But Mark again replied Akume saying, “tell me your privilege that is being breached and I will rule on it. I do not want to shut you out, but there shall be no further reference made on it”.

He then ruled him (Akume) out of order, declaring that by the power conferred on him by Order 14 which Akume referred to, he was not satisfied by his explanation.

We are now members of APC — Defectors

Still standing on the Point of Order, the 11 senators, who spoke one after the other, announced that they had become registered members of the APC which they claimed their constituents had approved and that it would be better to join their colleagues in their new party, but with the insistence of the presiding officer not to read their letters, they could not cross over to the ‘Minority Party’ seats.

It was gathered that the defected senators had earlier boasted that having registered in APC, they were not going to sit with the PDP senators on resumption, yesterday, but they failed to put into practice their threat because of the alleged plan by the Senate President to declare their seats vacant.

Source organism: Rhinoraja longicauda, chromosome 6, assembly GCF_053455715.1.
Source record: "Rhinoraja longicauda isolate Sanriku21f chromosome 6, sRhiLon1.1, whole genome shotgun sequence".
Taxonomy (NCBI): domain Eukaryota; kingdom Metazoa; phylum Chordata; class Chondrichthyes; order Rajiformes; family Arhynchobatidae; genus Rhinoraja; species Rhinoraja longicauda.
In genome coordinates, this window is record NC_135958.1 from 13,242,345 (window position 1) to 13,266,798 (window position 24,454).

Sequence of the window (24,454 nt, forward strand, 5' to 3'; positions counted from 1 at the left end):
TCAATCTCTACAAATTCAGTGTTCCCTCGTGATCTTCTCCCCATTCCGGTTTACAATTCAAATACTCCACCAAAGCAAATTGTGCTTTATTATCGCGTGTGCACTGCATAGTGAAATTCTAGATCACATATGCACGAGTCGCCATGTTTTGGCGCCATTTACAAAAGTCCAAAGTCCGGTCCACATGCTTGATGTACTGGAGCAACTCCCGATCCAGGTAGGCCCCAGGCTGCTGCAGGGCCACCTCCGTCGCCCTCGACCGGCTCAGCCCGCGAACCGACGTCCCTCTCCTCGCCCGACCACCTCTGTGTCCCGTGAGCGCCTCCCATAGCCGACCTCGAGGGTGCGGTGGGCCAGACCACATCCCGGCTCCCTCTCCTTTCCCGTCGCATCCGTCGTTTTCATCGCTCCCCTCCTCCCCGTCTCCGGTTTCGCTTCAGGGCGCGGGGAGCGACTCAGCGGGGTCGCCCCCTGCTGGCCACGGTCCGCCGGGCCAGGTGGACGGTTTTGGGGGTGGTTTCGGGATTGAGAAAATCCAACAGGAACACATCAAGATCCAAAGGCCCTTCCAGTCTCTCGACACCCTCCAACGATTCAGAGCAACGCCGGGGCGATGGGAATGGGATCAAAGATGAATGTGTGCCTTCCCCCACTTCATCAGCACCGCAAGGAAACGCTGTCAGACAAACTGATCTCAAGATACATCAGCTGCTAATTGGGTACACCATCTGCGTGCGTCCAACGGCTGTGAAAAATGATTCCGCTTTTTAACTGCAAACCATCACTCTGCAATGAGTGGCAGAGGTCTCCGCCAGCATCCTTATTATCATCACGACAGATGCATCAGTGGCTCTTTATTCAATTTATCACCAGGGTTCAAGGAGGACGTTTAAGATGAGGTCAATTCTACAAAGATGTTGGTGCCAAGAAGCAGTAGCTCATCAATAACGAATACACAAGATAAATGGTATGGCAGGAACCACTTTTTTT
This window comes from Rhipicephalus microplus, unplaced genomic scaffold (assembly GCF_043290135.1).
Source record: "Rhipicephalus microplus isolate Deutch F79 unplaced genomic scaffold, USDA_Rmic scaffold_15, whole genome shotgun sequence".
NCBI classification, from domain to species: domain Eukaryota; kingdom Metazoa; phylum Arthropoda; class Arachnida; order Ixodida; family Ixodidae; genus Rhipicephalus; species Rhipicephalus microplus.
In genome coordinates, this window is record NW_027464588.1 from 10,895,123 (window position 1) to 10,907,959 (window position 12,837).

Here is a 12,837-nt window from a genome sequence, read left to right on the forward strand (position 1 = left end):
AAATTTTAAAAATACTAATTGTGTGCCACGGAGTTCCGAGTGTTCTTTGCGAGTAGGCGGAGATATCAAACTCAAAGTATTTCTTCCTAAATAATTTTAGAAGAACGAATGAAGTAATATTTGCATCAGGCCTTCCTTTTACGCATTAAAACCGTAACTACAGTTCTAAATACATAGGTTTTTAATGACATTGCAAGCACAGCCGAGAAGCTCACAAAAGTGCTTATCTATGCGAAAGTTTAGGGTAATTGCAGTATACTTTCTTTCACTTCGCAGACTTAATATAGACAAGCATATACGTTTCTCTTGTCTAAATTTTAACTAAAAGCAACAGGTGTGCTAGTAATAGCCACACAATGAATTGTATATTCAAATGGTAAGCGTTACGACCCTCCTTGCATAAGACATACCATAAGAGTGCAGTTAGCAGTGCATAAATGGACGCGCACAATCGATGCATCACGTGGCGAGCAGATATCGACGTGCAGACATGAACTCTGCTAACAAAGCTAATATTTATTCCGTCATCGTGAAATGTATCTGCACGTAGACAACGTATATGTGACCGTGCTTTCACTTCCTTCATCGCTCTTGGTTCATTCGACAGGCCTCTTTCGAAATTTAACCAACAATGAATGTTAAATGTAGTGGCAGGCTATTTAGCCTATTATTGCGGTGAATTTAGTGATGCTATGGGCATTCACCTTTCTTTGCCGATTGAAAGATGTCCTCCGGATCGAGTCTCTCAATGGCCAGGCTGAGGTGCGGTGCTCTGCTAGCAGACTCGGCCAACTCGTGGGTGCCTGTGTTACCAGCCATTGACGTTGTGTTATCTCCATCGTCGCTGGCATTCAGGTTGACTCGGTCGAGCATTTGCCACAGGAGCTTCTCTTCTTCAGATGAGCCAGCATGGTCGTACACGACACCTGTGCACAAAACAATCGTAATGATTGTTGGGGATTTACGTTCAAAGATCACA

Vanguard reliably gathered that Senator Mark was infuriated by the threat and was prepared to order the Sergeant-at-Arms to walk them out of the Senate chamber if they should change the seat arrangement without following the laid down procedure of doing that.

Uzamere’s defection to PDP

Because of Senate President’s disposition to the defection of the 11 PDP senators to APC, he could not attend to Senator Ehigie Uzamere, APC, Edo South, who had raised a point of order to announce his defection to the ruling PDP.